ATLANTA—The rate of perioperative blood transfusion after nephrectomy appears to be higher in general practice than the rates commonly cited in published urologic reports, researchers reported at the American Urological Association 2012 Annual Scientific Meeting.
The results are drawn from a large population-based, retrospective study of patients who underwent nephrectomy for a renal mass. Overall, 18.2% of patients required a transfusion perioperatively, which is about three times the rate reported thus far in the literature.
Gino Vricella, MD, chief resident in urology at Case Western Reserve University in Cleveland, and colleagues determined the rates of blood transfusion as well as patient, surgeon, and hospital risk factors for transfusion in 10,902 patients who underwent a laparoscopic or open partial or radical nephrectomy for a renal mass over a recent five-year period. The procedures were performed at facilities in seven Canadian provinces, and information on patient demographics and treatment approach were obtained from a nationwide database.
“There are reports in the contemporary medical literature stating that patients who receive transfusions for whatever reasons have worse outcomes,” Dr. Vricella said. “However, most outcomes data in urologic oncology are reported by higher volume surgeons and institutions, and the paucity of population-based analyses means that our current understanding of expected outcomes after surgery for kidney cancer is susceptible to publication and reporting bias. This is especially true for highly technical procedures such as laparoscopic partial nephrectomy.”
He said that the study was undertaken to determine the transfusion rate for all “comers” and to identify specific factors that predict which patients will require a transfusion.
Overall, 28.2% of patients undergoing open radical nephrectomy required at least one transfusion postoperatively.
The transfusion rate decreased steadily, with 12.7%, 9.2% and 8.6% of patients requiring transfusion after open partial nephrectomy, laparoscopic radical nephrectomy, and laparoscopic partial nephrectomy, respectively.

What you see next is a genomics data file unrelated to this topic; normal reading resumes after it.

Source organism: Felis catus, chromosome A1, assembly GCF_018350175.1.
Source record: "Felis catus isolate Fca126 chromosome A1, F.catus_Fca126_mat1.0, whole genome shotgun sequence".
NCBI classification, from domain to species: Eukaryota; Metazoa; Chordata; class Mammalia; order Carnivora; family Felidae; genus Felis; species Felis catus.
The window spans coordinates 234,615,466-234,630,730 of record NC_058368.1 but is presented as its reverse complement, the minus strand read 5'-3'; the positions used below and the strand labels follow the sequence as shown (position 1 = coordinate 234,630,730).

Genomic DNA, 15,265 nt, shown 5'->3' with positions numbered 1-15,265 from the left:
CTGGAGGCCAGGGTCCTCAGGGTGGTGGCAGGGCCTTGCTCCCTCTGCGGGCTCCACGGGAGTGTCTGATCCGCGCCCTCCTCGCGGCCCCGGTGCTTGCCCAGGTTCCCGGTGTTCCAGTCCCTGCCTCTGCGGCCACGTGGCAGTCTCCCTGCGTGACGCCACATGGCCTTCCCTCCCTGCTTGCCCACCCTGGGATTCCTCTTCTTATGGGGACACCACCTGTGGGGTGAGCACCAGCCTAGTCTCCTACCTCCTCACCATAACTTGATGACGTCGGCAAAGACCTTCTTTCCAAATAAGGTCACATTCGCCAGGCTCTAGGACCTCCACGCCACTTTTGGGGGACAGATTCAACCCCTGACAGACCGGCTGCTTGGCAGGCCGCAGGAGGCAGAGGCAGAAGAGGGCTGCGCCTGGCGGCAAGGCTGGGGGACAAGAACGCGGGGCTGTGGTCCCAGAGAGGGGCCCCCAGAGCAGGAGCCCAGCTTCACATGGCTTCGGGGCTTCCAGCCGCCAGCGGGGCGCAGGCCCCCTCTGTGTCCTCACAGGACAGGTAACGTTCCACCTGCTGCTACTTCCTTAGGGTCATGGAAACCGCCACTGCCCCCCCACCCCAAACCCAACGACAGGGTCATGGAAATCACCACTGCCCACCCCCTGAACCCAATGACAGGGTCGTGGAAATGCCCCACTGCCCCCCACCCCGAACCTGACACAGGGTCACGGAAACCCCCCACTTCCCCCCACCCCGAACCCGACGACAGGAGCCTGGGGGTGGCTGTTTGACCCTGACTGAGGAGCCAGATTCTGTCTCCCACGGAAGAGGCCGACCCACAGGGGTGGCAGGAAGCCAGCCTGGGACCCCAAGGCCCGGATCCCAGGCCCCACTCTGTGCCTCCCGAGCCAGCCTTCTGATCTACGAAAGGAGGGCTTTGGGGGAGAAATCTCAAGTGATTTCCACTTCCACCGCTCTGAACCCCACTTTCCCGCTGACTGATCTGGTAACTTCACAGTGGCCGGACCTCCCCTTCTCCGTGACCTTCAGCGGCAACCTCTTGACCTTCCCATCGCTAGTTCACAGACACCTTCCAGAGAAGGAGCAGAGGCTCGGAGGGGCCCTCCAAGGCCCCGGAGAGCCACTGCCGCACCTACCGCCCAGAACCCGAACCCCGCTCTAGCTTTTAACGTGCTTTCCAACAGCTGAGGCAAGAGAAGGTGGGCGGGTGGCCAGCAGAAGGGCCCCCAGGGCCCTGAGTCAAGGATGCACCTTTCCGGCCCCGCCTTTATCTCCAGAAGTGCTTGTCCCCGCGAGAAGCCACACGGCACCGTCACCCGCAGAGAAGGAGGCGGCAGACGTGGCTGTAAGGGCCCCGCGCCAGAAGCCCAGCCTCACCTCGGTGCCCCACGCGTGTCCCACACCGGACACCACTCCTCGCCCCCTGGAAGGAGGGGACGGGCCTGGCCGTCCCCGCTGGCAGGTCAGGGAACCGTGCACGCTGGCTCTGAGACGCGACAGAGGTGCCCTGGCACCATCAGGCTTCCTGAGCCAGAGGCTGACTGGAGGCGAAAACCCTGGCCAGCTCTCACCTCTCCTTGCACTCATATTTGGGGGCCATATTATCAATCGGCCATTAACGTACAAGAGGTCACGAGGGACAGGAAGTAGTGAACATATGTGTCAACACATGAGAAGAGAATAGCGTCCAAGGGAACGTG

The transfusion rate was strongly associated with patient factors such as age and comorbidity such that transfusion rates were 11.2% and 14.5%, respectively, in patients under 50 years of age and patients with a Charlson co-morbidity score of 0 compared with 28.2% and 40.7% in patients 80 years of age or older and patients with a Charlson score of 3 or higher.
Other factors shown on multivariable analysis to be strongly associated with the need for transfusion were provider variables such as procedure type, surgeon and hospital volume. Year of surgery, gender, and income quintile had no impact on the transfusion rate.
“Our findings allow us to better counsel patients preoperatively, which, in turn, makes them more knowledgeable when providing informed consent,” Dr. Vricella said. “Before our study, we might have told patients that it was highly unlikely that they would need a blood transfusion given the 5% transfusion rate published in the literature. With our population-based data, we would now tell patients that their risk of requiring a transfusion is around 20%, so that if a patient does not want a transfusion for whatever reason—religious or otherwise—he or she is better informed about that risk before providing informed consent.”
He cautioned that a possible study limitation is the lack of pathology data. “For example, we don’t know if the patient’s renal mass was large or small because the information was not included in the data set we looked at,” he said.
Additionally, the investigators did not have information on patients’ preoperative hemoglobin values. “So, a certain percentage of these patients may have had low values to begin with which would have necessitated transfusion, regardless of the nature of their procedure,” he explained.